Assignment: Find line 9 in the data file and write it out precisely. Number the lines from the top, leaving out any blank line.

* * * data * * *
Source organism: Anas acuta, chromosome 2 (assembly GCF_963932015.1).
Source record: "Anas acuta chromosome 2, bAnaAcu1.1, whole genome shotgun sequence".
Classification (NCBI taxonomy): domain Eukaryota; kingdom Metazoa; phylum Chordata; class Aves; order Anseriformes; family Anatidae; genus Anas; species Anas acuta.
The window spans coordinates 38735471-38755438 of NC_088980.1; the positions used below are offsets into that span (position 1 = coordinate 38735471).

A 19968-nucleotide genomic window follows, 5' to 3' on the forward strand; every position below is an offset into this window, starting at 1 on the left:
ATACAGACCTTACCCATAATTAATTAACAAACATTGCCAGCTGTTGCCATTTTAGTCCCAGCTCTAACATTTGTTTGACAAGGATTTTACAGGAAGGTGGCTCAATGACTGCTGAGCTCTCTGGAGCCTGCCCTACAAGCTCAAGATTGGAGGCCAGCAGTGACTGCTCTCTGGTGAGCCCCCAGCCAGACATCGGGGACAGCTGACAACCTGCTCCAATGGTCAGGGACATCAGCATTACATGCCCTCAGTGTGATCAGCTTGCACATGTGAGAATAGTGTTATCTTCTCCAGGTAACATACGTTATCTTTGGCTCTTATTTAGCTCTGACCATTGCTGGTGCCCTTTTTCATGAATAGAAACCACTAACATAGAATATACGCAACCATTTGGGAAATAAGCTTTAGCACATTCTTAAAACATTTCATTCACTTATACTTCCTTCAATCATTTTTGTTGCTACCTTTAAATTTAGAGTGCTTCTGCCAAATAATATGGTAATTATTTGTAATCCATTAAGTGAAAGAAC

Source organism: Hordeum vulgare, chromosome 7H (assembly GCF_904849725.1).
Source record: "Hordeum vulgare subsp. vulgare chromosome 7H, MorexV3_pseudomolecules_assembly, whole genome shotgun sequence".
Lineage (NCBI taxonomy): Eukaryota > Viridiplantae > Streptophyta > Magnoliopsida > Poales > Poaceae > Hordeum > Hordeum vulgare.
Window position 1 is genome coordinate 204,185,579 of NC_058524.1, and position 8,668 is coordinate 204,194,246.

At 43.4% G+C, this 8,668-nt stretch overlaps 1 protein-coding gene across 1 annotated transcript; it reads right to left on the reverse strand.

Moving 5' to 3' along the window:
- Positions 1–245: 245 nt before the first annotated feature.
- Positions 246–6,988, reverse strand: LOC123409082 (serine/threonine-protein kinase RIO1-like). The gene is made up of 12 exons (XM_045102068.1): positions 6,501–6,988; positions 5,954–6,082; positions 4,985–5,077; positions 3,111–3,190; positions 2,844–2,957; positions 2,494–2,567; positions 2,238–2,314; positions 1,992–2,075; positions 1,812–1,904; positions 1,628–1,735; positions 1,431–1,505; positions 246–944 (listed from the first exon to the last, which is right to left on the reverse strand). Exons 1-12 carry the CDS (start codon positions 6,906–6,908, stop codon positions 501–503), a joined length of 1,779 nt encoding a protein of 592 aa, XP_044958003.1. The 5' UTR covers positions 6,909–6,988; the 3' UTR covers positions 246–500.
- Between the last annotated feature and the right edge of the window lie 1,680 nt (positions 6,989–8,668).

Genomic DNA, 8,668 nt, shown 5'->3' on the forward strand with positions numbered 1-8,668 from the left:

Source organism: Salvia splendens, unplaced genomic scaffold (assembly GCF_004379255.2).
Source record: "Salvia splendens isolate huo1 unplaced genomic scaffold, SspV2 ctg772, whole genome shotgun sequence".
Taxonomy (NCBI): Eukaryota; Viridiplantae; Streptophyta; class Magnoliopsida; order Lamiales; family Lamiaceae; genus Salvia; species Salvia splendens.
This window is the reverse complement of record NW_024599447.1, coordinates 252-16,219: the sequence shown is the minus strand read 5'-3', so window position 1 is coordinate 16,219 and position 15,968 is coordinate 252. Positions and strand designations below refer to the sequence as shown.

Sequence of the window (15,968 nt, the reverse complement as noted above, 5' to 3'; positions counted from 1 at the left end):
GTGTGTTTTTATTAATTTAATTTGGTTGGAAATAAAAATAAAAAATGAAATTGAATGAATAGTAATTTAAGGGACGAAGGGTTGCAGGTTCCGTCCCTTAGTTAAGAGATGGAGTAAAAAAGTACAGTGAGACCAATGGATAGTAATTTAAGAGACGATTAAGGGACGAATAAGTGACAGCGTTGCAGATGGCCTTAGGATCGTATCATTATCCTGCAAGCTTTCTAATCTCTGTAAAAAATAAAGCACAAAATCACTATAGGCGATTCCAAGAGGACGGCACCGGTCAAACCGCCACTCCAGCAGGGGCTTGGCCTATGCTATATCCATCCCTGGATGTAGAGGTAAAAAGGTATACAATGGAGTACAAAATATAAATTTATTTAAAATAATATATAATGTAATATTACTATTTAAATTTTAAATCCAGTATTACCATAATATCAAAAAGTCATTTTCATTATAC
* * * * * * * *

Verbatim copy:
Lineage (NCBI taxonomy): Eukaryota > Viridiplantae > Streptophyta > Magnoliopsida > Poales > Poaceae > Hordeum > Hordeum vulgare.